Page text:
Game one goes about as bad as it usually does. I try to contain his creatures, but he finds a window to resolve a Pod, and despite the fact that the board is clear when he does so, I know it spells eventual doom for me. The game takes a while, as I have a reasonable amount of removal to keep him off the combo, but he overwhelms me with creatures and I die.

Our second game is a slugfest, and despite the fact that I won, I think in all likelihood I probably shouldn’t have. There is a stretch during the midgame where I draw lands for about four turns, and expend my resources to just stay alive. I am down to one card in hand (a [card]Path to Exile[/card] I swore to hold until it could break up his combo), while my opponent has three.

I was able to resolve a turn 2 [card]Stony Silence[/card], and protect it from his turn 2 [card]Qasali Pridemage[/card] by killing the Cat while he was tapped out—but that was all I had. His board isn’t particularly threatening, with a pair of [card]Noble Hierarch[/card]s, a [card]Birds of Paradise[/card], and a couple [card]Wall of Roots[/card]—but he has a [card]Gavony Township[/card] that is scary.

I draw an [card]Izzet Charm[/card] and use the loot mode, drawing a [card]Ghost Quarter[/card] to off the Township, followed by an [card]Izzet Staticaster[/card] (now that he had used the Township once, it was less good). I then draw an [card]Electrolyze[/card], which takes out his [card]Noble Hierarch[/card]s in tandem with the [card]Izzet Staticaster[/card]. The Electrolyze draws me a Reckoner, which attacks (and is blocked by a 1/X Wall), to off his Birds. I draw a [card]Lightning Helix[/card], followed by a [card]Snapcaster Mage[/card], followed by a [card]Restoration Angel[/card]. All the while, my opponent plays cards that don’t immediately win. He did assemble a Kiki and Angel at one point, but I still had the [card]Path to Exile[/card] to break it up, and by the time he found anything else of note, it was too late.

I was as amazed to have won the game as anyone, believe me. With just a few minutes left on the clock, we got right to game three.

Perhaps because of the pressure of playing on low time, or maybe because I pulled out a win in game two against such long odds, my opponent kept a weak hand for game three. His turn 1 [card]Stomping Ground[/card] into Hierarch met a Bolt, and he played a [card]Gavony Township[/card] on turn 2 before passing. When he played another Township and passed on turn 3, I knew it was time to apply the pressure, so I played a Snapcaster [card]Ambush Viper[/card] and started going to town. Eventually I assembled an air force of [card]Vendilion Clique[/card], [card]Aven Mindcensor[/card], and [card]Restoration Angel[/card], and the game was over with plenty of time still on the clock.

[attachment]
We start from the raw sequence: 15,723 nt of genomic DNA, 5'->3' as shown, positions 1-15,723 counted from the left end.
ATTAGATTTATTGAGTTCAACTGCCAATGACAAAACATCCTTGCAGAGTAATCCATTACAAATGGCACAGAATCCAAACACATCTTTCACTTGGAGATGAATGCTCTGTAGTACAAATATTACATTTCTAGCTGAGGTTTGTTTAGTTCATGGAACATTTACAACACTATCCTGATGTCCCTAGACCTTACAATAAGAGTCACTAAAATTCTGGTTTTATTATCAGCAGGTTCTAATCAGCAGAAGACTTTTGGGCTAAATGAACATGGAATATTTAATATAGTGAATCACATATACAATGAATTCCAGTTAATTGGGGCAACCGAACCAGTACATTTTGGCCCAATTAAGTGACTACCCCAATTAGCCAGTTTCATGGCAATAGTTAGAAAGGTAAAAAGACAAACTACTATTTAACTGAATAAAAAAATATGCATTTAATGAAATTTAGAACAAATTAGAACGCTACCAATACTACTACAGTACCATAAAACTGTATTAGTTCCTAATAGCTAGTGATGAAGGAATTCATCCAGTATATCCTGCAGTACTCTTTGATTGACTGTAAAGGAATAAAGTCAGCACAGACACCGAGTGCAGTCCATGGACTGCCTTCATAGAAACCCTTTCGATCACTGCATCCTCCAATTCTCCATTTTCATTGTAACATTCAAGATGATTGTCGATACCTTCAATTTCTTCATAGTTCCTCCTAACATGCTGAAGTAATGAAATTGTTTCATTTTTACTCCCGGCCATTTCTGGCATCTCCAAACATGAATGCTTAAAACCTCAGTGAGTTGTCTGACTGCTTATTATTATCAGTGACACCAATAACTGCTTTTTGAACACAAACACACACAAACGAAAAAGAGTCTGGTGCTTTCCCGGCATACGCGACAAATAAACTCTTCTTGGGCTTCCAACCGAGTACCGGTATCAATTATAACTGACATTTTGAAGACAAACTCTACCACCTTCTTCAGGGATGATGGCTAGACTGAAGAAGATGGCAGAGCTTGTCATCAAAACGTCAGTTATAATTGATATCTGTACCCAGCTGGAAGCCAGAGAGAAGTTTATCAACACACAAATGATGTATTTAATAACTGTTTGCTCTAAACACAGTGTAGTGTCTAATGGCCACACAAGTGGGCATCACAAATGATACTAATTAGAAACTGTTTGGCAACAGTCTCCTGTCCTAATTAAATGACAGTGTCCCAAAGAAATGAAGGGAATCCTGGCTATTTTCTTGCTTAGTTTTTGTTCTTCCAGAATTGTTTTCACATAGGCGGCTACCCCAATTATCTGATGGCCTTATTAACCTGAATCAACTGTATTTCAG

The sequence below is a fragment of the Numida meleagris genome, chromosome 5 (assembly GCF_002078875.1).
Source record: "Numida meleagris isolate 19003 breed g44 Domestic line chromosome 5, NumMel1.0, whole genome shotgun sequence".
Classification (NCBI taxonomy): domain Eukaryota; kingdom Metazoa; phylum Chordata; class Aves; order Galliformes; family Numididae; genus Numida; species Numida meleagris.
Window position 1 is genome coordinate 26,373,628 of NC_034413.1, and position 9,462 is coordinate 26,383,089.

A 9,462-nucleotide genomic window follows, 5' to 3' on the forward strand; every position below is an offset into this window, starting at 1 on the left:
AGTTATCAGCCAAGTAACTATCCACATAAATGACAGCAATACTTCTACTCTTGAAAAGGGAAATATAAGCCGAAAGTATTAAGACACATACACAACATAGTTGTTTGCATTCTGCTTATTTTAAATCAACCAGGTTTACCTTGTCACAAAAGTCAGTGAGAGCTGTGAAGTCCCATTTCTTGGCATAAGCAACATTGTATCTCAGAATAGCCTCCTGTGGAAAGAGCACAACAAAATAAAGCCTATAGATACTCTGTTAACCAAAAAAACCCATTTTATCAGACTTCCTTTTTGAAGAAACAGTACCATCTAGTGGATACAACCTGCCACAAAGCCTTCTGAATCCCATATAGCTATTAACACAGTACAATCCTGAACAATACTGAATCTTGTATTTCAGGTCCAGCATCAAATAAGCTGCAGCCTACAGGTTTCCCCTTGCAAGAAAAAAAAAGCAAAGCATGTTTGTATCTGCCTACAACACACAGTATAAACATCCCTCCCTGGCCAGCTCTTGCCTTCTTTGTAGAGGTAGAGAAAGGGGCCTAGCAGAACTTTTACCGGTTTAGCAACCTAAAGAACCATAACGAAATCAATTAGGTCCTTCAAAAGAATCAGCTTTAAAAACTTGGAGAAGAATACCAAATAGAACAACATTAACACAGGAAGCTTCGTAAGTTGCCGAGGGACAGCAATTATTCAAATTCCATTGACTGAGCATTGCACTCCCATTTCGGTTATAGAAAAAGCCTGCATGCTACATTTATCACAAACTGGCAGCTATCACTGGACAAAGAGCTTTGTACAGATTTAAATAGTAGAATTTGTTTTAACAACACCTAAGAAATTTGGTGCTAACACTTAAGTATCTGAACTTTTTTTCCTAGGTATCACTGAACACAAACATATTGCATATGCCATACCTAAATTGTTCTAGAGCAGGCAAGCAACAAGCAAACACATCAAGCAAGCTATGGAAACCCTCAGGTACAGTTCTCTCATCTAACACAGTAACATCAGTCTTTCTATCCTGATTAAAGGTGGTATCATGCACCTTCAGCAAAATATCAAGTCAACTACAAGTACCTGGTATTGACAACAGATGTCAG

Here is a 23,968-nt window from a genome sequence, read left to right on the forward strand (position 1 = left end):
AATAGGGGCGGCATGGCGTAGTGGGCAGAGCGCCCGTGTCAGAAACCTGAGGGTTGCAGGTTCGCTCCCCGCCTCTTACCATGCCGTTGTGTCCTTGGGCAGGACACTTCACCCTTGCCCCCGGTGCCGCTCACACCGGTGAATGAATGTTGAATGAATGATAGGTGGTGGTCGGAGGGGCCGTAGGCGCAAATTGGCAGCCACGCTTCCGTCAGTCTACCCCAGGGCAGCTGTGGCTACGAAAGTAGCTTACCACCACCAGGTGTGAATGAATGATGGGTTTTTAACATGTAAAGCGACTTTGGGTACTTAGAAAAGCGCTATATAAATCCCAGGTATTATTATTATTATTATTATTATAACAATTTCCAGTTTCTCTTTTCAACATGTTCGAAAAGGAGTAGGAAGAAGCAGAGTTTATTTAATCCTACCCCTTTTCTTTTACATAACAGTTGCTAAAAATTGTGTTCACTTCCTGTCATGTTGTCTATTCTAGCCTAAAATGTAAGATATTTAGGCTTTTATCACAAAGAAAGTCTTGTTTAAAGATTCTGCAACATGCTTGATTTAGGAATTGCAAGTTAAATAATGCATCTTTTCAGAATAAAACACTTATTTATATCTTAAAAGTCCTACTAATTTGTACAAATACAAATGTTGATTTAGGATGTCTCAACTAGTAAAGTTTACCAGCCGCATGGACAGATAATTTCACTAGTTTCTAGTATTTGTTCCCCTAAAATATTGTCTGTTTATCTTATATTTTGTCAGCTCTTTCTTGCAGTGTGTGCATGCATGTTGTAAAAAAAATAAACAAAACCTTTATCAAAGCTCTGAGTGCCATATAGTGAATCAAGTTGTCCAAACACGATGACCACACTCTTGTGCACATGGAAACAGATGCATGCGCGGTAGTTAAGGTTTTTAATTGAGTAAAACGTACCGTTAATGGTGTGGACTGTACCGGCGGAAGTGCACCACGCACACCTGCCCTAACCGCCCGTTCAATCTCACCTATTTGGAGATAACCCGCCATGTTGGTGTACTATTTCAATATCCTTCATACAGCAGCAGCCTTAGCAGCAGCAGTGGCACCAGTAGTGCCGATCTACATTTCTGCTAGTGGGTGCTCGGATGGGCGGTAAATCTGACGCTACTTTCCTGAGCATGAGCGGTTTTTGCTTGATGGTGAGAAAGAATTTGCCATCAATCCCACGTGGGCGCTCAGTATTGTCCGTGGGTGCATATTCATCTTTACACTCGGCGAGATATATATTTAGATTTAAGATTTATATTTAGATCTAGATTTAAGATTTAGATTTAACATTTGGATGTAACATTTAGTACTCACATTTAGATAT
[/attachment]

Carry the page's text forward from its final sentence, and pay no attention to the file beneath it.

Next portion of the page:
Ending record: 5-2
Good enough for 18th place – no prize.

Disappointing way to end the day, for certain, but I was very happy with my play and with the deck’s performance. I lost a matchup I feel is extremely unfavorable, and another where I felt like I did everything I could against an opponent who had all the perfect answers. Maybe the Merfolk matchup is just bad—but maybe not. I don’t even know if it’s a real deck, so it’s tough to tell if I should have been more prepared or something. I guess if it’s going to be a real matchup in the future, I could consider boarding [card]Pithing Needle[/card] for the [card]Aether Vial[/card]. Without the Vials, our matchup would have been a blowout in the other direction—as he couldn’t have both protected his board and advanced it at the same time. I can say for sure that I didn’t board in [card]Stony Silence[/card] against him, so I don’t know that Needle would have been all that much better. At least it can name [card]Mutavault[/card] if I need it to.

Going forward, I’m uncertain if there’s much incentive for those of you who are still playing Modern to continue to evolve this list. I get the feeling that the large events coming up are going to be very combo-heavy, and this list is less stable against those decks than other RWU versions, such as Caleb’s Twin list, or the Geist version. I can’t say enough about how impressive [card]Boros Reckoner[/card] has been against midrange and aggressive opponents, but in the other half of the field he’s not particularly outstanding. I would consider playing Geist main with Reckoners to replace them in the board if I were to play the deck in a GP this weekend.

Looking forward, I’m not much of a Standard player, but I REALLY want to go to Ireland. I’m going to shift my focus on to Standard for the next few months, and see if I can find my way to the Emerald Isle. Fortunately, the Standard format seems totally sweet right now, and the change in season coincides nicely with my recent emergence into the streaming world. Maybe the royal You can help me find my way back across the Atlantic and to the Pro Tour once more. I certainly plan to try.


PS – If you’re a watcher of streaming content, and/or a fan of Super Nintendo, you’ll need to check out the newest additions to my streaming content. Sure, you could play the art game or Squeeze between rounds, but what is that compared to A Link to the Past and Chrono Trigger? Get excited, kids. I know I am.